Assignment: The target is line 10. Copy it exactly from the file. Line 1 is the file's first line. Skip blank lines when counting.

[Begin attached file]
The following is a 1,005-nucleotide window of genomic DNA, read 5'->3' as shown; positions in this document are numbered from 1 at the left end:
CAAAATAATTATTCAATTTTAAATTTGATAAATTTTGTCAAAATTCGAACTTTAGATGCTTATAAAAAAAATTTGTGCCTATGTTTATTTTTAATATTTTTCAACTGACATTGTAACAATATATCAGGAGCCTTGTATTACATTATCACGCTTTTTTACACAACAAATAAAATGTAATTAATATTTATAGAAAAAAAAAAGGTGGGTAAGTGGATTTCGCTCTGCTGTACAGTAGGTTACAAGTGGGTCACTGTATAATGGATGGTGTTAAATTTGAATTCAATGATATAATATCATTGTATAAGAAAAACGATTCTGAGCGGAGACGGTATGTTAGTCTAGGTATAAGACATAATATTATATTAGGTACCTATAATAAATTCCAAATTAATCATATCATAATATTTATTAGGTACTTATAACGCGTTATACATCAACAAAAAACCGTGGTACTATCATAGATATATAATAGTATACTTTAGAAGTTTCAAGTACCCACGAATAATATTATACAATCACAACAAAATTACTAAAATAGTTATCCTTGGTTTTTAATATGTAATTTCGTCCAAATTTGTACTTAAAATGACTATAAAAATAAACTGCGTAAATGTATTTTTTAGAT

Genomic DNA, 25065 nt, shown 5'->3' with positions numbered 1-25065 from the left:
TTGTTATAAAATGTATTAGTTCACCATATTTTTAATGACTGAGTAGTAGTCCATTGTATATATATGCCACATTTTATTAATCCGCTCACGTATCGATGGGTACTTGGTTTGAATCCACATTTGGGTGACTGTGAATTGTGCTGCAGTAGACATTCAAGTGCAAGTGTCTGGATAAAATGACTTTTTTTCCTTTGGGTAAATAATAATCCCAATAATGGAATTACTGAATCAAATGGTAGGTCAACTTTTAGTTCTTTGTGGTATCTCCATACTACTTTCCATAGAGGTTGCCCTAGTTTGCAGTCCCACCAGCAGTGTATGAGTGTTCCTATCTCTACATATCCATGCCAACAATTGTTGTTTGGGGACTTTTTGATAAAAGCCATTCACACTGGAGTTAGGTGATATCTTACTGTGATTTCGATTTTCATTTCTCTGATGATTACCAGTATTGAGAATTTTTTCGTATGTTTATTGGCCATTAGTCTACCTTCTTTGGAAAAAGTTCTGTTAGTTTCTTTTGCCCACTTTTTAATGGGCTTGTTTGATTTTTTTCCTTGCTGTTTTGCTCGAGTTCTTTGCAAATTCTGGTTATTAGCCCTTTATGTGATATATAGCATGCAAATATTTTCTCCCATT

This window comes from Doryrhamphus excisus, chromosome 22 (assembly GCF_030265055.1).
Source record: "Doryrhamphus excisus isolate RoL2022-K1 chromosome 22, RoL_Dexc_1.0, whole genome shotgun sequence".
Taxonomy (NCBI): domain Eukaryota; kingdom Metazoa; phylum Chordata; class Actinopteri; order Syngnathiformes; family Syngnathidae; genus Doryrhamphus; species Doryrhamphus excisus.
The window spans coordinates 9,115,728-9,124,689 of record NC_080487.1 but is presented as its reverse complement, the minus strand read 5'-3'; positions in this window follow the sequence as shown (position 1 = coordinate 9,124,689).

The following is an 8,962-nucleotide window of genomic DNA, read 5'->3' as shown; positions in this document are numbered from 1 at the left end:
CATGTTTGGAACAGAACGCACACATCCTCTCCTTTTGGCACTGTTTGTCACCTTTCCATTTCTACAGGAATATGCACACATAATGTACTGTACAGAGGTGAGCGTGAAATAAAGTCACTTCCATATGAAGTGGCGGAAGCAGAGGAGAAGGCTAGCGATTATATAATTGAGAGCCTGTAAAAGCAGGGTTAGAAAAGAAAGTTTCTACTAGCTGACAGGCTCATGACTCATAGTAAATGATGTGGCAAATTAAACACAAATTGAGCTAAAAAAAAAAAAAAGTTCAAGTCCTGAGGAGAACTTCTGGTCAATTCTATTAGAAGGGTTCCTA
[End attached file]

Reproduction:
CATGTTTGGAACAGAACGCACACATCCTCTCCTTTTGGCACTGTTTGTCACCTTTCCATTTCTACAGGAATATGCACACATAATGTACTGTACAGAGGTGAGCGTGAAATAAAGTCACTTCCATATGAAGTGGCGGAAGCAGAGGAGAAGGCTAGCGATTATATAATTGAGAGCCTGTAAAAGCAGGGTTAGAAAAGAAAGTTTCTACTAGCTGACAGGCTCATGACTCATAGTAAATGATGTGGCAAATTAAACACAAATTGAGCTAAAAAAAAAAAAAAGTTCAAGTCCTGAGGAGAACTTCTGGTCAATTCTATTAGAAGGGTTCCTA